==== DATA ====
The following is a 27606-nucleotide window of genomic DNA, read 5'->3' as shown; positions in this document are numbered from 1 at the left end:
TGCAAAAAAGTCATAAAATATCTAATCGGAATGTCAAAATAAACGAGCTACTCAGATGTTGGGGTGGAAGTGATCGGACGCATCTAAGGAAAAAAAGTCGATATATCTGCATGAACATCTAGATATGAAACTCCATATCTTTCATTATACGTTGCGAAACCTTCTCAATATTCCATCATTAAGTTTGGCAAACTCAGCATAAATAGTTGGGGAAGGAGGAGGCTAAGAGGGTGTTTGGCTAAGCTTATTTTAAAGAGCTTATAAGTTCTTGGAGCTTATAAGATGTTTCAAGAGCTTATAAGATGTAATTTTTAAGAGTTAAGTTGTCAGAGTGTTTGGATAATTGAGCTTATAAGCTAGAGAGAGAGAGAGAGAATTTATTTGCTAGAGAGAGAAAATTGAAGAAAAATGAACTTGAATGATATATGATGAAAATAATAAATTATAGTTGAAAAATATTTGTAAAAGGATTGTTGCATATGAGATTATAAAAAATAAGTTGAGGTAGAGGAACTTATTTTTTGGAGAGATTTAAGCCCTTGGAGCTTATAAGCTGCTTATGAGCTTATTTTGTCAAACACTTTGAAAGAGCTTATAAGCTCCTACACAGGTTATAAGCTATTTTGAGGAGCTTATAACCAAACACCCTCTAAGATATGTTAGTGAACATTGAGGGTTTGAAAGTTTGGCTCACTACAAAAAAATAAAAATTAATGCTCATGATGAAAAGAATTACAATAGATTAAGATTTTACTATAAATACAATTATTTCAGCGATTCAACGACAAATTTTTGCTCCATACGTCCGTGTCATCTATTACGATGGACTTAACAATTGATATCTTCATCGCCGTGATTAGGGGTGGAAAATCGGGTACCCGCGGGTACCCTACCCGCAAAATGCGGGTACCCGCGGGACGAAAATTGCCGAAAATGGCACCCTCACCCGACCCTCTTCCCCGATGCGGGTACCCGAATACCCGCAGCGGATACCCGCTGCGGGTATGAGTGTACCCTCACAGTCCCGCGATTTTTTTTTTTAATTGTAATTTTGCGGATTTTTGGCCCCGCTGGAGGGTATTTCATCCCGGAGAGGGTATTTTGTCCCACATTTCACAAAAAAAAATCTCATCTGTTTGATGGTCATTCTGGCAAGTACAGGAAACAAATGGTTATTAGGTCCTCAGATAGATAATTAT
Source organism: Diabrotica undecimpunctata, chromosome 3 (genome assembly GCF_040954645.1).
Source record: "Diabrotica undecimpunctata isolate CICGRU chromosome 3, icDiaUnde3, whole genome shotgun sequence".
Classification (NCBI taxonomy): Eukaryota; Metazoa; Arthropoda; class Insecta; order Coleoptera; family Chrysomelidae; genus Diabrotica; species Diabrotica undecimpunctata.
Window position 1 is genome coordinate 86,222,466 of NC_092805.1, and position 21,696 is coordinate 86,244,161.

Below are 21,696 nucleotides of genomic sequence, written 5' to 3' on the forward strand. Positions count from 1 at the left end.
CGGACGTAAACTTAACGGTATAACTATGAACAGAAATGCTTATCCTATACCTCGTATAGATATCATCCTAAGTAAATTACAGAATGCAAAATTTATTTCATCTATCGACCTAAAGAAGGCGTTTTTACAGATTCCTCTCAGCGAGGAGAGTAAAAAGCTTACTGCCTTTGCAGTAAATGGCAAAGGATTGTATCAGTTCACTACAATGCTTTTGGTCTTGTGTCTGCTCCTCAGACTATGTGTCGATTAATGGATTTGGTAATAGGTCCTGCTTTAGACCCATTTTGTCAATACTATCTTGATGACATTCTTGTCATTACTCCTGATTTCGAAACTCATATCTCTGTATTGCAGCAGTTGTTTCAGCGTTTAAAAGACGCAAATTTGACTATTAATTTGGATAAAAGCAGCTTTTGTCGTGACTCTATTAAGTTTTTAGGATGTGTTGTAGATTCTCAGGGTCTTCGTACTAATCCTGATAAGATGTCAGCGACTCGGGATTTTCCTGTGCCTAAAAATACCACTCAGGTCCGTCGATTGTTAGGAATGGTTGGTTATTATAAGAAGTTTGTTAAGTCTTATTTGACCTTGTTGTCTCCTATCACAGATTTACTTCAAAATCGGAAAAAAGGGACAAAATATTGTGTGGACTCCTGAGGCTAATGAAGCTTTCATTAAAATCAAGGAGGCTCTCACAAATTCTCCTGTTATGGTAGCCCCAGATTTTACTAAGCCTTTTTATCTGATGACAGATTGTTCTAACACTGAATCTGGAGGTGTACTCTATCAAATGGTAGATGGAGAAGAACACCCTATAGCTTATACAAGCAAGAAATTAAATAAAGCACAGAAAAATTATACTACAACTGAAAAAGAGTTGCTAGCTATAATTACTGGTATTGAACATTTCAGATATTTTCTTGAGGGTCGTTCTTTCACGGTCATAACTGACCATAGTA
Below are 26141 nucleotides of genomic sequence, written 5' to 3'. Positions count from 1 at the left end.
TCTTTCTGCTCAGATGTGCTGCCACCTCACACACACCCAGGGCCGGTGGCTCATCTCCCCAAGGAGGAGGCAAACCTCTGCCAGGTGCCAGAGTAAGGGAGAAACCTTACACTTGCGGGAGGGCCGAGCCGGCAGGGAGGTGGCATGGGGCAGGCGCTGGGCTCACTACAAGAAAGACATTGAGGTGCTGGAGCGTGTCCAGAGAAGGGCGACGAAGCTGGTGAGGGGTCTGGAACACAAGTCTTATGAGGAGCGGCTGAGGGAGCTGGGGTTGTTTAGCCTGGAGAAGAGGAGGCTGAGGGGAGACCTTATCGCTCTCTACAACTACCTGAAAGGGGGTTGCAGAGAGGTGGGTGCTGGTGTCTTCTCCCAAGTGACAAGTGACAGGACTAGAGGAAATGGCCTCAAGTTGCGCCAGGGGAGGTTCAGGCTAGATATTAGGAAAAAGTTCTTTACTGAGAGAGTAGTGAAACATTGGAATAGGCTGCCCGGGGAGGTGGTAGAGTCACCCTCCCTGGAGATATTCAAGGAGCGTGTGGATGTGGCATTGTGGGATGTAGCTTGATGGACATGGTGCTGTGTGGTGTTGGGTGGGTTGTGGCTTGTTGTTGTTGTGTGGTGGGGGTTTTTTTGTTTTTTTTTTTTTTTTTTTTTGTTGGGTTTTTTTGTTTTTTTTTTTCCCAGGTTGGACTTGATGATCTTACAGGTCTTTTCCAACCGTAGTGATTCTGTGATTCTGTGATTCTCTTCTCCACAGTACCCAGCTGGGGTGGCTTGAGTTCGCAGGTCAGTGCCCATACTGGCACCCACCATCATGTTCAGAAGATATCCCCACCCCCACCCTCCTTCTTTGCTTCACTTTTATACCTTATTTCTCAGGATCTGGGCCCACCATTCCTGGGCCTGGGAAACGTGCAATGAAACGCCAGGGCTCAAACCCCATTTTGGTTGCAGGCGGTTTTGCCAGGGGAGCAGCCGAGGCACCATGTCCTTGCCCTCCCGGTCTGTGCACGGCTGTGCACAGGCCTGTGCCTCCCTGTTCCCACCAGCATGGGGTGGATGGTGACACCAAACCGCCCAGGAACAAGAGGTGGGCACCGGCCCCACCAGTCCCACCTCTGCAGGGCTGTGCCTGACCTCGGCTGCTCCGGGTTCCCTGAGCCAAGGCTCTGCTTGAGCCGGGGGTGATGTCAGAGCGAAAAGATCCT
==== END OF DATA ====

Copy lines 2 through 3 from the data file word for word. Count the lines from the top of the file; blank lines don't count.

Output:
TGCAAAAAAGTCATAAAATATCTAATCGGAATGTCAAAATAAACGAGCTACTCAGATGTTGGGGTGGAAGTGATCGGACGCATCTAAGGAAAAAAAGTCGATATATCTGCATGAACATCTAGATATGAAACTCCATATCTTTCATTATACGTTGCGAAACCTTCTCAATATTCCATCATTAAGTTTGGCAAACTCAGCATAAATAGTTGGGGAAGGAGGAGGCTAAGAGGGTGTTTGGCTAAGCTTATTTTAAAGAGCTTATAAGTTCTTGGAGCTTATAAGATGTTTCAAGAGCTTATAAGATGTAATTTTTAAGAGTTAAGTTGTCAGAGTGTTTGGATAATTGAGCTTATAAGCTAGAGAGAGAGAGAGAGAATTTATTTGCTAGAGAGAGAAAATTGAAGAAAAATGAACTTGAATGATATATGATGAAAATAATAAATTATAGTTGAAAAATATTTGTAAAAGGATTGTTGCATATGAGATTATAAAAAATAAGTTGAGGTAGAGGAACTTATTTTTTGGAGAGATTTAAGCCCTTGGAGCTTATAAGCTGCTTATGAGCTTATTTTGTCAAACACTTTGAAAGAGCTTATAAGCTCCTACACAGGTTATAAGCTATTTTGAGGAGCTTATAACCAAACACCCTCTAAGATATGTTAGTGAACATTGAGGGTTTGAAAGTTTGGCTCACTACAAAAAAATAAAAATTAATGCTCATGATGAAAAGAATTACAATAGATTAAGATTTTACTATAAATACAATTATTTCAGCGATTCAACGACAAATTTTTGCTCCATACGTCCGTGTCATCTATTACGATGGACTTAACAATTGATATCTTCATCGCCGTGATTAGGGGTGGAAAATCGGGTACCCGCGGGTACCCTACCCGCAAAATGCGGGTACCCGCGGGACGAAAATTGCCGAAAATGGCACCCTCACCCGACCCTCTTCCCCGATGCGGGTACCCGAATACCCGCAGCGGATACCCGCTGCGGGTATGAGTGTACCCTCACAGTCCCGCGATTTTTTTTTTTAATTGTAATTTTGCGGATTTTTGGCCCCGCTGGAGGGTATTTCATCCCGGAGAGGGTATTTTGTCCCACATTTCACAAAAAAAAATCTCATCTGTTTGATGGTCATTCTGGCAAGTACAGGAAACAAATGGTTATTAGGTCCTCAGATAGATAATTAT
Source organism: Diabrotica undecimpunctata, chromosome 3 (genome assembly GCF_040954645.1).